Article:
As a maker, and once graphic designer, I really understand the importance of imagery. In fact I believe that a single image can portray much more than words in most instances. I try hard to take good photographs of my work, but although I know exactly what I want, I often struggle to succeed with the end result. Part of it is down to knowledge, and part down to not having quite the right tools. For example my iPad will take good day-to-day working shots in the studio, but as soon as I want a shot of a single piece of work the lens distorts it badly. When I throw a pot the shape is so important to me, particularly the slight taper that many of my pieces have. This often gets completely lost, and although there are ways to compensate it never looks quite the same.

I have an old digital SLR camera, which takes a decent photograph, and I’ve recently bought a tripod and shutter release to help with shooting in lower light levels, as we have at this time of year. I prefer to shoot using natural light, but I’m realising that I may have to bite the bullet and buy some lights.

CUPthecloudpottery2016  KEEPGREYthecloudpottery2016  YUNOMIthecloudpottery2016
All images by Shannon Tofts Photography

A couple of weekends ago I went to the Scottish Potters Association annual weekend workshops. I could only manage to go for a single day this year, but one thing I did take advantage of was having some professional shots taken of my work. This is not something I can afford every day, but they are needed for upcoming show applications. It was interesting to see how Shannon Tofts worked and I’m really pleased with the results. In particular the clarity of the shots and how he succeeded in capturing the reflection of my coloured footings – things I have not managed to date. I asked lots of questions and as a result realise that I need to buy a better lens. I’m struggling to decide whether I should get a standard prime lens i.e. 50mm, which tends to take images similar to what you see with the naked eye; or a macro (which Shannon used), which could be better for close ups and often have excellent sharpness.

I’d welcome any advice you might have.

PS I find myself increasingly recommending this great book… Photograph Your Own Art and Craft by the late Sussie Ahlberg, published by Bloomsbury. It’s full of practical advice and it has helped me enormously.


12 thoughts on “Image

  1. I have no advice at all, as I take shots of my work with my little point and shoot, mostly just for my own records, so the quality is not so necessary. But I know how hard it is to photo a 3d item vs a painting or collage. Very difficult because as you said, the camera distorts shapes and that is so often what makes a piece.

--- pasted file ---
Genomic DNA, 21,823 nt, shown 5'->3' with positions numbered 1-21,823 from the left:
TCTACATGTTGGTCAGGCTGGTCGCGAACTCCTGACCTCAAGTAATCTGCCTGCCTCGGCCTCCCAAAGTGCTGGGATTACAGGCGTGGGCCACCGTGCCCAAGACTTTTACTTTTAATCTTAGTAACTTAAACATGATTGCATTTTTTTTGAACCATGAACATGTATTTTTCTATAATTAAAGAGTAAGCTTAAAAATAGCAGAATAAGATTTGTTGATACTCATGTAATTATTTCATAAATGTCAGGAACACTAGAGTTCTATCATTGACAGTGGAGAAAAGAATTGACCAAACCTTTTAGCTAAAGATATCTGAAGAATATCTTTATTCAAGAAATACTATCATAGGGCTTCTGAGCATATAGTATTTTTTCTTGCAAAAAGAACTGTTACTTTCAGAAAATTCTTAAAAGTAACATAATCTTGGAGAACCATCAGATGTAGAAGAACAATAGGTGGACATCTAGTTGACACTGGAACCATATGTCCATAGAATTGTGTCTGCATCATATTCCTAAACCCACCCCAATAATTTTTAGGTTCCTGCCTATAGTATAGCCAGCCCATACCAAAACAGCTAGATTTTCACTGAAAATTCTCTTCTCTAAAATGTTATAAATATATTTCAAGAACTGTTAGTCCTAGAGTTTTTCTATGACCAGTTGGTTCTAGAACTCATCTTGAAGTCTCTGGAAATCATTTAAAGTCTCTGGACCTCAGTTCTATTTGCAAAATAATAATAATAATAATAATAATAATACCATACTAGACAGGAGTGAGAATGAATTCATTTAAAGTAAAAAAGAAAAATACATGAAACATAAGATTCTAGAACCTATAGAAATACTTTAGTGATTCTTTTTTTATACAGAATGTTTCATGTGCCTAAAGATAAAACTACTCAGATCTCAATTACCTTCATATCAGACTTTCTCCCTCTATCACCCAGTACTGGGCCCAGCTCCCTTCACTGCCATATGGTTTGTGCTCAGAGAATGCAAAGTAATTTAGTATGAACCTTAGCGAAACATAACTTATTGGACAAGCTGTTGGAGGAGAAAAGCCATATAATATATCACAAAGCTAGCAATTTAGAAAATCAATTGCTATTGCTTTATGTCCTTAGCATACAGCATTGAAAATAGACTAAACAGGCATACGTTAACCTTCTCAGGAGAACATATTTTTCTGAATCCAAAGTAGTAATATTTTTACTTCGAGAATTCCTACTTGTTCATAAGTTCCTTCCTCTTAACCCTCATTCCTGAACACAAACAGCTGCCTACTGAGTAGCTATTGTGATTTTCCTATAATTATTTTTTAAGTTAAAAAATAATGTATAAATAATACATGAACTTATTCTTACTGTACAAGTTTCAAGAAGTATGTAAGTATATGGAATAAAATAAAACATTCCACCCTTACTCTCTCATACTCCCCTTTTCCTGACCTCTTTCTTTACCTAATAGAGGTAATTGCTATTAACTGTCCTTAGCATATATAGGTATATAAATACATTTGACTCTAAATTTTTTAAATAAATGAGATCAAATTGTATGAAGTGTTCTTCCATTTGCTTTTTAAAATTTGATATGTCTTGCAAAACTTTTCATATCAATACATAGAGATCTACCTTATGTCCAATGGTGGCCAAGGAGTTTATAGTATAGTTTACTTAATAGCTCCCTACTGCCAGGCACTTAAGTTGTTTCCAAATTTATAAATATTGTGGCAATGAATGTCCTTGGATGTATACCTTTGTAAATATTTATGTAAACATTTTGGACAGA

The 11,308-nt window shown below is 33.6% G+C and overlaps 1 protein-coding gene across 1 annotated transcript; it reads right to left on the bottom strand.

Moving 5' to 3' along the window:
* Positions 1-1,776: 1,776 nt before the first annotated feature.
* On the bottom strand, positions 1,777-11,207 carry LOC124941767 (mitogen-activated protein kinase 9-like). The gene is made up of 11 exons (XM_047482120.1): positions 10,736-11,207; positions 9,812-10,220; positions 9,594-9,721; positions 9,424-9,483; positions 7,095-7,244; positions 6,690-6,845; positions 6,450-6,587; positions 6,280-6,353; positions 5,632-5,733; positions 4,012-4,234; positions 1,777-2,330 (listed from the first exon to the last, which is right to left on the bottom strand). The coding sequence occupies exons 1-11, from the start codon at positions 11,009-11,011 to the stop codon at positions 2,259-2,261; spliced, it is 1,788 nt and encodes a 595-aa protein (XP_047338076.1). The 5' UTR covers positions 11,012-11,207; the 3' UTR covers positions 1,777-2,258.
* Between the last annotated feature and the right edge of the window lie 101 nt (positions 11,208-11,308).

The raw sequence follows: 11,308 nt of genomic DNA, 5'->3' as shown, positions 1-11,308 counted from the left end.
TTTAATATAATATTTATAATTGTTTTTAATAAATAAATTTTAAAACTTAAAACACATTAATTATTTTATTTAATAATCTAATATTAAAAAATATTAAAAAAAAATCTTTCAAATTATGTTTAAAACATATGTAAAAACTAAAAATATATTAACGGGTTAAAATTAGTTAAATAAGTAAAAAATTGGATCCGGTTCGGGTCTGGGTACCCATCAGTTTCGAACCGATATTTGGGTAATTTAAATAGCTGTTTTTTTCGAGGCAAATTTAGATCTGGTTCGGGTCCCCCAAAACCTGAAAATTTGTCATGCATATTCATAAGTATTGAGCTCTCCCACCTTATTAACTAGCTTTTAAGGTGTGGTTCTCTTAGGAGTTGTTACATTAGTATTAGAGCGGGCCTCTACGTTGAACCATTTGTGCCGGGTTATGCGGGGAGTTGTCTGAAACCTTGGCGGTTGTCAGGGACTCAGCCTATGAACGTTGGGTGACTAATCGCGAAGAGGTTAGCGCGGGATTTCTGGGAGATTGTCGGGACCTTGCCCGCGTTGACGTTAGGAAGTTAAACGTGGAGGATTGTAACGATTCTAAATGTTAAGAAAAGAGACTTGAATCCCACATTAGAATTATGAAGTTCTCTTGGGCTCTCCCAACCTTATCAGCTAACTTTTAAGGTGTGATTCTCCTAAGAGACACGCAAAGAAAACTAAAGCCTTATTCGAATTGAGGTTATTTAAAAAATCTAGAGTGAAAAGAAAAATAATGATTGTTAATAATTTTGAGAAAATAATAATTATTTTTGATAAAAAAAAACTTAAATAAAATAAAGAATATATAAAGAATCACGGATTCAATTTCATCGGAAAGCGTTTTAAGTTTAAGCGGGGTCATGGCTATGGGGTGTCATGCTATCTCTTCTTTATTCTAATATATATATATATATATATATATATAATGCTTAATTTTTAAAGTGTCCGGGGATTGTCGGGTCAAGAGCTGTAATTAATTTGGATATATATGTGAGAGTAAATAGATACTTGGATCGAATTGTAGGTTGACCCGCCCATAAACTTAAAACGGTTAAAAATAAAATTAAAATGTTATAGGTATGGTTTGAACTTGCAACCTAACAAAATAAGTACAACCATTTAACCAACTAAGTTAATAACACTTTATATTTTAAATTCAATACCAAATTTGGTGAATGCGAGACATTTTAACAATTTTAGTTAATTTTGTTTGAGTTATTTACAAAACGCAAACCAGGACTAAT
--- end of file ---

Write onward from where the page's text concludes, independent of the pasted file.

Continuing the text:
I do love these shots. They make your work look ethereal and that yellow glow! Wow! Just beautiful work, and I’m glad you have these photos so I can see it at its best (next to actually seeing it).

  2. Oh I absolutely know what you mean and the prof pics make your work look gorgeous . I’ve been toying with getting a prime lens and it’s difficult to know exactly what’s best. Ideally both I guess, but then v expensive. I await with interest others’ comments. Sorry can’t help at all.

    • He certainly is! A group of us are thinking of clubbing together to get him to do a tour of the north east. I’d love some good ‘doing’ shots of me in the studio. The ones he took of you guys are brilliant. How’s the wee Pippin? xxx

    • Hi there! These photos were taken by Shannon Tofts, using a Nikon or a Hassleblad ( I can’t remember which) and a macro lens. I use a significantly cheaper Canon 760D and a 50mm 1.8 fixed lens for most of my shots which works pretty well, but I can’t get the same level of detail and clarity that Shannon does.

      • That’s interesting. It seems Shannon’s pic was taken with a Hassleblad which of course is very high quality, but by the time the image has been reduced to web bowser size, much of the pixel information has been removed.

        You could check your settings…

        Your Canon with the 50mm prime lens will also be amazing quality, note that because of the sensor size on the Cannon a 50mm lens is equivalent of an 80mm lens (ie. magnification of x1.6 – slight telephoto) – but that shouldn’t matter at all.

        – suggest use an aperture of something like f-14, that should give you good depth of field and sharper images.

        – shutter speed will be correspondingly longer so obv need to use a tripod.

        – ISO set to a low number like 100

        – Auto ISO is turned OFF because that would mess up all your good work with the aperture and shutter


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